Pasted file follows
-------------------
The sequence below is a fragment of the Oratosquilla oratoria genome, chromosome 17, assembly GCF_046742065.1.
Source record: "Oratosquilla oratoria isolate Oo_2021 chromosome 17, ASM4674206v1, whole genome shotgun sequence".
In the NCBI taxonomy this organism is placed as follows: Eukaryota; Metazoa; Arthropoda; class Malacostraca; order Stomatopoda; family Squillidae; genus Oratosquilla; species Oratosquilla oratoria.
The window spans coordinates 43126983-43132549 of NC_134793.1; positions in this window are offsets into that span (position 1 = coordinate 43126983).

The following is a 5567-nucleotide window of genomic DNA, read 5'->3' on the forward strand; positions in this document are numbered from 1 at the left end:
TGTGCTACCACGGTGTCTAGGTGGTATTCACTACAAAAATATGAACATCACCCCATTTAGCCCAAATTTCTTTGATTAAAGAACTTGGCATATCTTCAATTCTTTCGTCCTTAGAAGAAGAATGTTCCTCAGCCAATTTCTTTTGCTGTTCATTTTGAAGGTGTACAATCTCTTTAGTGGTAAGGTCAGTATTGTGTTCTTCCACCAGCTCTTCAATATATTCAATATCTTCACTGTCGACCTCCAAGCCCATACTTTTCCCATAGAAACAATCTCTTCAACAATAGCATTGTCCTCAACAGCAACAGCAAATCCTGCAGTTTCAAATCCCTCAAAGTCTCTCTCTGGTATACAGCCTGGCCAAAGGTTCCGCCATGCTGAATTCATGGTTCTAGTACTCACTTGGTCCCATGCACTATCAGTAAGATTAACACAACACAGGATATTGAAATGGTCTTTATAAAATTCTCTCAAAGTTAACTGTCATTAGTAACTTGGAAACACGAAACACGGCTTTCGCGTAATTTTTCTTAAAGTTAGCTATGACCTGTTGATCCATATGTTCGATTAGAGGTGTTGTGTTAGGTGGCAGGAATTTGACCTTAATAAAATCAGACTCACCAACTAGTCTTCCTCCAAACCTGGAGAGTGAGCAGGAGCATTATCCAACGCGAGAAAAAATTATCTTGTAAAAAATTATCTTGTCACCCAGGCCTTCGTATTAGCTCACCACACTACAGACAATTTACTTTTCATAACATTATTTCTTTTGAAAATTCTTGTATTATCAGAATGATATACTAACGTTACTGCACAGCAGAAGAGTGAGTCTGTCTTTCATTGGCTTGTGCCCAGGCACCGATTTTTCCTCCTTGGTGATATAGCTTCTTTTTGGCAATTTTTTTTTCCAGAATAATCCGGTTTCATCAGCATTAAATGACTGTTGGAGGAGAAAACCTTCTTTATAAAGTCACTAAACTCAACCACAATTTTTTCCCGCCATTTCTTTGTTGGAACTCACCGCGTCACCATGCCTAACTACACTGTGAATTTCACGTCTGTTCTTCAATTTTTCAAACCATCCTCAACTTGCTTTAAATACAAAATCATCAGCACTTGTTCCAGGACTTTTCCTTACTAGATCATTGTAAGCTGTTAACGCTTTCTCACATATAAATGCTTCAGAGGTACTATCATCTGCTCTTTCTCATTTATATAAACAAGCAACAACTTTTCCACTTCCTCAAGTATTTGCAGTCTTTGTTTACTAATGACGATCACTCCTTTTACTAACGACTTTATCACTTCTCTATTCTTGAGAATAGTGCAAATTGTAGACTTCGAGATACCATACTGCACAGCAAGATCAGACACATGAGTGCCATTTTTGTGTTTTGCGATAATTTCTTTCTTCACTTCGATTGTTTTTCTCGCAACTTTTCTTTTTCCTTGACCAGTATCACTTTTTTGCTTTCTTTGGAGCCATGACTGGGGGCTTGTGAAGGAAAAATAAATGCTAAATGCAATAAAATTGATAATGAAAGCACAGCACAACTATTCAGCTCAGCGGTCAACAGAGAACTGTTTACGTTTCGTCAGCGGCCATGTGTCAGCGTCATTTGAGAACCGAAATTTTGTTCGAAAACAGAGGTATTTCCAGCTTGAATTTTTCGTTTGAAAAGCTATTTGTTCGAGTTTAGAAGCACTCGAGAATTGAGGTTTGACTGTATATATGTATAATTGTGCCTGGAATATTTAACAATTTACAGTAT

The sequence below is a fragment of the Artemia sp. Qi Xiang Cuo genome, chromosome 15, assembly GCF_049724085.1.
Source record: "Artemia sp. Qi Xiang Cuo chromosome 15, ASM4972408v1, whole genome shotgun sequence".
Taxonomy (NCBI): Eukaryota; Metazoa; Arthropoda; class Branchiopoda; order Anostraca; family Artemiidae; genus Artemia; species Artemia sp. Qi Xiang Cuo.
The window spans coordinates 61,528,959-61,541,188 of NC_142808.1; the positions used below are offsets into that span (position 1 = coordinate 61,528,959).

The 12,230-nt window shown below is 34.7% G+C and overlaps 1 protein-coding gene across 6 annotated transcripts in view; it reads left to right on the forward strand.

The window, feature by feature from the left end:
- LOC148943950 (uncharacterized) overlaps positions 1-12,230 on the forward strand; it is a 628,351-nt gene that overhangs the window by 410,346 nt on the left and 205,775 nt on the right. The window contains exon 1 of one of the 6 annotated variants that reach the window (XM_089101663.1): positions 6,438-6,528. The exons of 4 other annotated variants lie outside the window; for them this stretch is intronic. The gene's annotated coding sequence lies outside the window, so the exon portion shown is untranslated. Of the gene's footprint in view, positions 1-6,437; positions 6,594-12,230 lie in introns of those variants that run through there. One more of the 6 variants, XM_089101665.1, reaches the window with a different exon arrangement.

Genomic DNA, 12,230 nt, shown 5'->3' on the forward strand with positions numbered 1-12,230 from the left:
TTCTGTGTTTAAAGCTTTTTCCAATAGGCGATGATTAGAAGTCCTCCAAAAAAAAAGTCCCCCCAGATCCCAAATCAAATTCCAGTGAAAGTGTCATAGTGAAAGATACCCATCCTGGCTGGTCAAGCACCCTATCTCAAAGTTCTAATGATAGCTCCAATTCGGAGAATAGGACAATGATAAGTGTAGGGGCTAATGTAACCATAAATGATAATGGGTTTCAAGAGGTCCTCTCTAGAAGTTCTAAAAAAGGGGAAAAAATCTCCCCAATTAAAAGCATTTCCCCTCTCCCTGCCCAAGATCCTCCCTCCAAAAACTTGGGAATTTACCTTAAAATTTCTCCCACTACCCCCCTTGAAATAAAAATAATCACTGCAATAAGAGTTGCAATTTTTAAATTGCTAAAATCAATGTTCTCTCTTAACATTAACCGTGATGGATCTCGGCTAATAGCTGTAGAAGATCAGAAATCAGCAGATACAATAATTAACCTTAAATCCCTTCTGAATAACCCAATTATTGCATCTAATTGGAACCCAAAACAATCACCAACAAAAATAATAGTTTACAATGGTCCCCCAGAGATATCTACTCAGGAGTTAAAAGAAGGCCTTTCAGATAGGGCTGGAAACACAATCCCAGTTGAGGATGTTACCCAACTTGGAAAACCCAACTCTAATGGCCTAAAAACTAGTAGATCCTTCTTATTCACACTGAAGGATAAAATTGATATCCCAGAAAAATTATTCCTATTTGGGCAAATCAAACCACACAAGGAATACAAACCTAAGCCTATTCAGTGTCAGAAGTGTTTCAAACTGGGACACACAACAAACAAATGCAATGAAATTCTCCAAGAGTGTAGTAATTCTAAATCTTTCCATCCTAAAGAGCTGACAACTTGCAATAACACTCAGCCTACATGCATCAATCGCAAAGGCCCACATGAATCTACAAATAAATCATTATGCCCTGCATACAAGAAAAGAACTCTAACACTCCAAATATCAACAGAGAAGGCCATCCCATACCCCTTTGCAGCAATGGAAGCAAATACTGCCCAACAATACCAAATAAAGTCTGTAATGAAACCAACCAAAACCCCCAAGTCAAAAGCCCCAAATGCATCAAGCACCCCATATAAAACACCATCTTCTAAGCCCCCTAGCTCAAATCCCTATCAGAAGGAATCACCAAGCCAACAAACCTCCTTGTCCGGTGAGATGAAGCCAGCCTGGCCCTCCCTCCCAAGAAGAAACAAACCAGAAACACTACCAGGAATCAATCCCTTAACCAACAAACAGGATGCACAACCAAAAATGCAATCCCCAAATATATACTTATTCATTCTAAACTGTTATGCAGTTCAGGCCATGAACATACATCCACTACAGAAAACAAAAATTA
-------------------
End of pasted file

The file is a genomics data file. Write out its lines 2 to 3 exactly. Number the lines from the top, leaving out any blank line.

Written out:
Source record: "Oratosquilla oratoria isolate Oo_2021 chromosome 17, ASM4674206v1, whole genome shotgun sequence".
In the NCBI taxonomy this organism is placed as follows: Eukaryota; Metazoa; Arthropoda; class Malacostraca; order Stomatopoda; family Squillidae; genus Oratosquilla; species Oratosquilla oratoria.